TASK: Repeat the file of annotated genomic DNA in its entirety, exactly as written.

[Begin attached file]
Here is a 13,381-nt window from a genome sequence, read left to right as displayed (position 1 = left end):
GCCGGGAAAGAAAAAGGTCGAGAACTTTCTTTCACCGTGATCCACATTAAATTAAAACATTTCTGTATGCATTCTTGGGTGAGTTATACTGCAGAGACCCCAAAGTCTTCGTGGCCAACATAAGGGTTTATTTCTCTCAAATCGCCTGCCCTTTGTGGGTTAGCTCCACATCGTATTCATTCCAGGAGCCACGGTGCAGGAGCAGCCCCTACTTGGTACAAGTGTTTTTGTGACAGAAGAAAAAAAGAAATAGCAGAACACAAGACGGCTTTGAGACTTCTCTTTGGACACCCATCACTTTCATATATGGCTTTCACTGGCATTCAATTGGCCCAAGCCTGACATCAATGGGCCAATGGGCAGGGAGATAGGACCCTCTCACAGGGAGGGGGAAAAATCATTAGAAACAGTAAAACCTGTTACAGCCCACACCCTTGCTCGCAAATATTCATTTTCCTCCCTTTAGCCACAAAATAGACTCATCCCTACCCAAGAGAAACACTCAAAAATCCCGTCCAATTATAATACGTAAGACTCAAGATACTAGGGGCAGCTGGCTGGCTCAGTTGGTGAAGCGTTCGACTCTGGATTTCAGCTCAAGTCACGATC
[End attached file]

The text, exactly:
Here is a 13,381-nt window from a genome sequence, read left to right as displayed (position 1 = left end):
GCCGGGAAAGAAAAAGGTCGAGAACTTTCTTTCACCGTGATCCACATTAAATTAAAACATTTCTGTATGCATTCTTGGGTGAGTTATACTGCAGAGACCCCAAAGTCTTCGTGGCCAACATAAGGGTTTATTTCTCTCAAATCGCCTGCCCTTTGTGGGTTAGCTCCACATCGTATTCATTCCAGGAGCCACGGTGCAGGAGCAGCCCCTACTTGGTACAAGTGTTTTTGTGACAGAAGAAAAAAAGAAATAGCAGAACACAAGACGGCTTTGAGACTTCTCTTTGGACACCCATCACTTTCATATATGGCTTTCACTGGCATTCAATTGGCCCAAGCCTGACATCAATGGGCCAATGGGCAGGGAGATAGGACCCTCTCACAGGGAGGGGGAAAAATCATTAGAAACAGTAAAACCTGTTACAGCCCACACCCTTGCTCGCAAATATTCATTTTCCTCCCTTTAGCCACAAAATAGACTCATCCCTACCCAAGAGAAACACTCAAAAATCCCGTCCAATTATAATACGTAAGACTCAAGATACTAGGGGCAGCTGGCTGGCTCAGTTGGTGAAGCGTTCGACTCTGGATTTCAGCTCAAGTCACGATC